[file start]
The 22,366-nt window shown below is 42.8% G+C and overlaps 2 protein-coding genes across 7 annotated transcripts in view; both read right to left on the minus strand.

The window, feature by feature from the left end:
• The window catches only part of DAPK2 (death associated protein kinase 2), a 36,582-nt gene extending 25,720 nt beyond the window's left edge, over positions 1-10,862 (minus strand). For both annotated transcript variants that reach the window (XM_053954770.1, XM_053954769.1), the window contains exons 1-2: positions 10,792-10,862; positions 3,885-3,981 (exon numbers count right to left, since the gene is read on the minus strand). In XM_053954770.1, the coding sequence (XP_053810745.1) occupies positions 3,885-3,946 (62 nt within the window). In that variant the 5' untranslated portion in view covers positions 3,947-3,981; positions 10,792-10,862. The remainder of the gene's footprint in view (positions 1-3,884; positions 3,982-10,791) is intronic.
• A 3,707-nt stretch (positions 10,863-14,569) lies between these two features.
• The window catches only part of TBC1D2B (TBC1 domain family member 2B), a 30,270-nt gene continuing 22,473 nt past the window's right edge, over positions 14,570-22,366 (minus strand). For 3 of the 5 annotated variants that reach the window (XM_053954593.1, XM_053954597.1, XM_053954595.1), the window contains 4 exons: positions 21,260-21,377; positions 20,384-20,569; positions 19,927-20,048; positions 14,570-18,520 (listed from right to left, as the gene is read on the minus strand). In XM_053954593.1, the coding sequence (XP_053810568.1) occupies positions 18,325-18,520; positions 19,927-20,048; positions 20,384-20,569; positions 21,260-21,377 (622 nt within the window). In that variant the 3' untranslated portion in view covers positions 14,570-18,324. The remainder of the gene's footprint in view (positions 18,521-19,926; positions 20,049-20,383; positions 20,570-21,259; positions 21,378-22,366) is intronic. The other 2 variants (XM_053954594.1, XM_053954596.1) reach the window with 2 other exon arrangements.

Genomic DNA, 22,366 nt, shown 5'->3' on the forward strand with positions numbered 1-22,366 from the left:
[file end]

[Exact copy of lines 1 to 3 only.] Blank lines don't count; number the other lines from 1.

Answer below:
The 22,366-nt window shown below is 42.8% G+C and overlaps 2 protein-coding genes across 7 annotated transcripts in view; both read right to left on the minus strand.

The window, feature by feature from the left end:
• The window catches only part of DAPK2 (death associated protein kinase 2), a 36,582-nt gene extending 25,720 nt beyond the window's left edge, over positions 1-10,862 (minus strand). For both annotated transcript variants that reach the window (XM_053954770.1, XM_053954769.1), the window contains exons 1-2: positions 10,792-10,862; positions 3,885-3,981 (exon numbers count right to left, since the gene is read on the minus strand). In XM_053954770.1, the coding sequence (XP_053810745.1) occupies positions 3,885-3,946 (62 nt within the window). In that variant the 5' untranslated portion in view covers positions 3,947-3,981; positions 10,792-10,862. The remainder of the gene's footprint in view (positions 1-3,884; positions 3,982-10,791) is intronic.